By Mike Mullins
The IT industry has witnessed a rash of Internet Explorer (IE) exploits and fixes released in the last several months. In fact, just last week Microsoft released a special security bulletin for three critical IE flaws.
And with the recent release of Metasploit Framework 2.0, a collection of tools for developing and testing exploit code, it seems that malicious hacking is about to reach an all-time high. Even the U.S. Computer Emergency Readiness Team (US-CERT) recommends using a different browser.
More important than using a different browser, how do you disable or remove Internet Explorer? If you're running Windows 2000 or XP, there's good news and bad news.
The bad news is that you can't remove IE without crippling your operating system. However, the good news is that you can disable IE for your users and move to a different browser.
Two methods for disabling IE
Several simple, popular methods exist to disable IE. The easiest way to remove users' ability to browse with IE is to add a bogus proxy server to IE's Internet Settings.
Follow these steps:
You can also restrict Internet settings via Group Policy. Follow these steps:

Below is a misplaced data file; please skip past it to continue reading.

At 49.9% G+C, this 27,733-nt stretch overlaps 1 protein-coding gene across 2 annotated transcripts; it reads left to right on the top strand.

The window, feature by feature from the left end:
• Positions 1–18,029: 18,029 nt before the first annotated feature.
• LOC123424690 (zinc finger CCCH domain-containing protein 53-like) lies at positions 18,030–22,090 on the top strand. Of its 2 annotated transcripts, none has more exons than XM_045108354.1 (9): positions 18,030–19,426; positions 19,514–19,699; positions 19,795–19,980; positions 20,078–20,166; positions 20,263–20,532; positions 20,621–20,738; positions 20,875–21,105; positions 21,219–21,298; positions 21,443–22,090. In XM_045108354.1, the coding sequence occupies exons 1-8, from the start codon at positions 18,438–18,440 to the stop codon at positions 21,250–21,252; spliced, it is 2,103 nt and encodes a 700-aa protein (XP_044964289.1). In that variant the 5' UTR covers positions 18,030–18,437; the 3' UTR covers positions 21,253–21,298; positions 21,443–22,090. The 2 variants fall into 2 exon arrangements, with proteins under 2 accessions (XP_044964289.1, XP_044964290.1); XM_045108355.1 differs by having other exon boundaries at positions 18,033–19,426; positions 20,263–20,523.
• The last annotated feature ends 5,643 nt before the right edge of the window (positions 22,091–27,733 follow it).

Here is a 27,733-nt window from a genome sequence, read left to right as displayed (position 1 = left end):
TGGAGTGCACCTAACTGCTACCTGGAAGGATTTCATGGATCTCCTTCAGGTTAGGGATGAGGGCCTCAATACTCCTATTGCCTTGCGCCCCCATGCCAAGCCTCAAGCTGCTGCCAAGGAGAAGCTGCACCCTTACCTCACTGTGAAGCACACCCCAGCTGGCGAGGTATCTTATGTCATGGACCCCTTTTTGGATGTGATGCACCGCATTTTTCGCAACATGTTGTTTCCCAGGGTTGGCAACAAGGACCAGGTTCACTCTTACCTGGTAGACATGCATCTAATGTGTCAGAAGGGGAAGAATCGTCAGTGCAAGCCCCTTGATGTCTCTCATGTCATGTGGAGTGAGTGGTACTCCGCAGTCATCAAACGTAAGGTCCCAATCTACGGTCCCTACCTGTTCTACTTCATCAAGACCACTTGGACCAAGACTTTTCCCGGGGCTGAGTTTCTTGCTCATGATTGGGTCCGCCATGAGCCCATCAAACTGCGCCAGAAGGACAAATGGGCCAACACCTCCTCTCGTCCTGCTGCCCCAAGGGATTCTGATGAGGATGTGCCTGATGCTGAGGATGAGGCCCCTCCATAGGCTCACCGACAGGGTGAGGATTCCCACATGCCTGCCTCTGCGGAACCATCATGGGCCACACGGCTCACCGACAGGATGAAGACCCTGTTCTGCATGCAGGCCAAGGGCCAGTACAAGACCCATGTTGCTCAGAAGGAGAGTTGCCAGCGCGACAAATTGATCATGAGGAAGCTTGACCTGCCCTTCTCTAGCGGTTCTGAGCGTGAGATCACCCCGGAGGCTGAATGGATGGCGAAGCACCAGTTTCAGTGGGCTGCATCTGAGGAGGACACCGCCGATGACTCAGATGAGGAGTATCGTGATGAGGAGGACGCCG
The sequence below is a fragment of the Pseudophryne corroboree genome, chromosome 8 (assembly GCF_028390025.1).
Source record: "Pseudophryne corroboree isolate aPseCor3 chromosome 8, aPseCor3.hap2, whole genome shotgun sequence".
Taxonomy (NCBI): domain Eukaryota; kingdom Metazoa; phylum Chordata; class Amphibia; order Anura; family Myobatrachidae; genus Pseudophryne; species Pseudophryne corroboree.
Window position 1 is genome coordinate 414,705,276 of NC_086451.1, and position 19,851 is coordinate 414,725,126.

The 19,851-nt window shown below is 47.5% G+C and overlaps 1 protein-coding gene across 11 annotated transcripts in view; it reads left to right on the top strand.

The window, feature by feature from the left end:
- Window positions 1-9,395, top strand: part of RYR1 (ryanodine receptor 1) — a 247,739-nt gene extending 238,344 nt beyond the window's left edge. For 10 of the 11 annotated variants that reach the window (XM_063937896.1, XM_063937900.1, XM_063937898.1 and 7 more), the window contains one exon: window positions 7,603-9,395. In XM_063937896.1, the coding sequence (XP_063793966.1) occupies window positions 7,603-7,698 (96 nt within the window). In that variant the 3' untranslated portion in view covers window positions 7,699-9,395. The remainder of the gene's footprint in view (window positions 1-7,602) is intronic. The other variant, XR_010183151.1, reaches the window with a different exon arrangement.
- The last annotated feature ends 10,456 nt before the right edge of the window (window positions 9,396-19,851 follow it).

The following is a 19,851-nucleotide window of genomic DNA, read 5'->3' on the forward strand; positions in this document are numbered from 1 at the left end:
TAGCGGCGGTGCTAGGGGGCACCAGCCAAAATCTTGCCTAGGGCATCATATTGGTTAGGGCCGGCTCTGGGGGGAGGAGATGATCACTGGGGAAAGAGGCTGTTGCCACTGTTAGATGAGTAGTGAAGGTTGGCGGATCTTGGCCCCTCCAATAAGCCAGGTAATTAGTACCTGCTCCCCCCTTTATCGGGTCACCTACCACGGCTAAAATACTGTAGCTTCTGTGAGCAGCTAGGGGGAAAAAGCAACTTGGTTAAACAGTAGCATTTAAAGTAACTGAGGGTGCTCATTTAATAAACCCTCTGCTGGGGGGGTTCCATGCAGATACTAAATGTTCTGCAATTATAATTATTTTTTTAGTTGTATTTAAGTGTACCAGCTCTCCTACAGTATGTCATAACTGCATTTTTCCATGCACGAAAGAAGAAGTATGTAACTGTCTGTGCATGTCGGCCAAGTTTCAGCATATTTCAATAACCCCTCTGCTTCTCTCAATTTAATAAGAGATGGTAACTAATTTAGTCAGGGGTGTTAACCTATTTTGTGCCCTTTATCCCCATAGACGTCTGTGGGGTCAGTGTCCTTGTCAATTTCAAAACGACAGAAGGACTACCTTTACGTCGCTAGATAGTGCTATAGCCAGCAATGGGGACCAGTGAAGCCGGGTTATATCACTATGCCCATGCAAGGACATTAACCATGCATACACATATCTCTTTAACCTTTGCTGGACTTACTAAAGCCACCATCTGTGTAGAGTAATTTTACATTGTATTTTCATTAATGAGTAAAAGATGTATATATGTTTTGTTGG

Remember that Enabled sets a restriction, Disabled prevents a restriction from applying to a group of users (even if you enable it for a broader category of users), and Not Configured doesn't set the restriction.
Please note that adding a bogus proxy server to your Internet settings won't affect Automatic Windows Update from connecting and updating your operating system.
Before you take any of these steps, download another browser, and test it on your current configuration. I highly recommend Mozilla's Firefox. After you install a new browser, answer Yes when it asks whether to make it your default browser.
No matter how many patches Microsoft releases, ActiveX and the Browser Helper Object (a file loaded with Internet Explorer) are all an attacker needs to control your system and steal your data. Microsoft designed IE for functionality—not security. And antivirus software can't defend your network against IE exploits.
Windows security isn't about eliminating security holes; it's about managing risk and user functionality. All operating systems have vulnerabilities, but Windows' popularity makes it the target of choice for most black hats.
Mike Mullins has served as a database administrator and assistant network administrator for the U.S. Secret Service. He is a Network Security Administrator for the Defense Information Systems Agency.